We’ll NEVER Recommend Pre-Recording Messages at your Multi Site Church. And Here’s Why:

Supreme Court

It happened on a Friday.

Major national news affecting hearts and minds within the body of Christ. A ruling by the Supreme Court that will have major ramifications for church leadership and potentially, church doctrine, in the United States. And it happened on a Friday.

In the multi site church world, the WHEN of any event that affects a community of faith matters.

Even with live delivery options like satellite and terrestrial readily available, many multi site churches pre-record their services during the week – usually on Thursday night – for their community churches. Often they do not know that there is a high-quality but cost effective way to deliver their weekend message LIVE from the main campus to the outlying campuses. Other multi sites send last week’s sermon, so the remote campuses are a week behind the home campus. So, for these churches, WHEN an event happens may determine whether it will be addressed this weekend, or next.

Is WHEN an event addressed by the pastor that big of a deal? Absolutely.

Like many evangelical Christians, I sought the council and wisdom of my pastor in the weekend following the decision of the US Supreme Court legalizing gay marriage. I wanted – I needed to hear from the church’s teaching pastor, our spiritual shepherd. And I did. In a message filled with God’s grace and unconditional love, I was reminded how, as a Christian, I was called to respond.

So, yes, the WHEN matters.

Which is why so many pastors of multi site churches struggle with the strategy of pre-recording services. Not only is it next to impossible to be spontaneous in front of a live mic in an empty room, but – depending on the day of the week – events that may directly affect the life of the church may go unaddressed until the following Sunday.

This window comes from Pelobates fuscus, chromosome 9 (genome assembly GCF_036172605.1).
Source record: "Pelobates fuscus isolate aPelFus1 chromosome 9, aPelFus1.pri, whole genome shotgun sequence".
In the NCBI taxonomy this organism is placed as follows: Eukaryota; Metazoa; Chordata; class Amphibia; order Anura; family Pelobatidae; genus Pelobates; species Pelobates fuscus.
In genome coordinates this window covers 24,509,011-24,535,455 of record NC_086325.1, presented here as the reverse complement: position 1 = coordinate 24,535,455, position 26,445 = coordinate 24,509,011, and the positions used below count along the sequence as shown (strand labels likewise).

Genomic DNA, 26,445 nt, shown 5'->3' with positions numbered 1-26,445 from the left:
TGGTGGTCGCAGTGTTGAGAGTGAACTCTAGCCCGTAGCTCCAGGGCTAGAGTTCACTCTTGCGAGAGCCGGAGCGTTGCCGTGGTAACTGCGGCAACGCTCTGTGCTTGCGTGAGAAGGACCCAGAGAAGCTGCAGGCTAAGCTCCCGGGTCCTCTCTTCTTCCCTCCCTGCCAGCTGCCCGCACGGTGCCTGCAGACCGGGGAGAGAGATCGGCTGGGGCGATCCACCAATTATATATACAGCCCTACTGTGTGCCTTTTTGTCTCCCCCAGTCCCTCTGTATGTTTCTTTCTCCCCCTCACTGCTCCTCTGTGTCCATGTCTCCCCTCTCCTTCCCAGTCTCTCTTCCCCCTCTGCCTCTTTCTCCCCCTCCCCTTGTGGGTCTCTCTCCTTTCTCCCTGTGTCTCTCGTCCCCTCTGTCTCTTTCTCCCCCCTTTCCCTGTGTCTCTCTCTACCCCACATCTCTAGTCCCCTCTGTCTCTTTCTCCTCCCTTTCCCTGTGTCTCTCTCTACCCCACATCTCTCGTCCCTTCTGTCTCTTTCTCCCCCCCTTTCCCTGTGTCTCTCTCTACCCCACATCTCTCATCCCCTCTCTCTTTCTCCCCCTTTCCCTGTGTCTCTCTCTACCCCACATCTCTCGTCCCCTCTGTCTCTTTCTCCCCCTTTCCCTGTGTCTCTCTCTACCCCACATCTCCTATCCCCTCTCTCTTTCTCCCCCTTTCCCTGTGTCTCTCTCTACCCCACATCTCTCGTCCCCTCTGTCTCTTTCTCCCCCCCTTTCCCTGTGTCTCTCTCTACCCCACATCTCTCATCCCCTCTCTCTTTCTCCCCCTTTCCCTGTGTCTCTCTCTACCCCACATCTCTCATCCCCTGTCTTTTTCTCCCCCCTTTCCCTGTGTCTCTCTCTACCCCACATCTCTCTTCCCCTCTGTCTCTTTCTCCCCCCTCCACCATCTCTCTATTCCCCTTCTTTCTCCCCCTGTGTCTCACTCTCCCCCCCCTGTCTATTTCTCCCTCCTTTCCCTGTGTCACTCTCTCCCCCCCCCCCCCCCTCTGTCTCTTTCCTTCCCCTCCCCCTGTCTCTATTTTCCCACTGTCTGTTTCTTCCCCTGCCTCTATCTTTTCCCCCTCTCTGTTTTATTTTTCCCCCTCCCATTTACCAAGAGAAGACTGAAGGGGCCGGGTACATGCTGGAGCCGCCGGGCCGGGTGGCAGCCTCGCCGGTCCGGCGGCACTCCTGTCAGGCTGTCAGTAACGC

This was the exact complaint of a multi site church pastor in Virginia. His staff shared with us that the mass shooting in Aurora, Colorado in 2012 was the catalyst for his directive to explore live delivery options. During a midnight showing in a packed movie house, 12 people were killed and 70 people injured when a gunman, dressed in tactical clothing, set off tear gas grenades and shot into the audience. It happened on a Thursday night – midnight mountain time – just hours after his pre-recorded service.

Believers and non-believers alike struggle with the “hows” and “whys” following any tragedy – whether it be an event played out on the national political stage or a serious accident in the community. In the days following any calamity, men and women turn to the church for comfort, reassurance, and the understanding that – in the midst of their uncertainty and pain – God is there.

I cringe inside when a multi-site church shares that their community campuses get a pre-recorded message on Sunday morning. I immediately think about that pastor in Virginia, and how he didn’t want to wait for “another Aurora” before he addressed the issue of pre-recorded services.

He knew the WHEN mattered.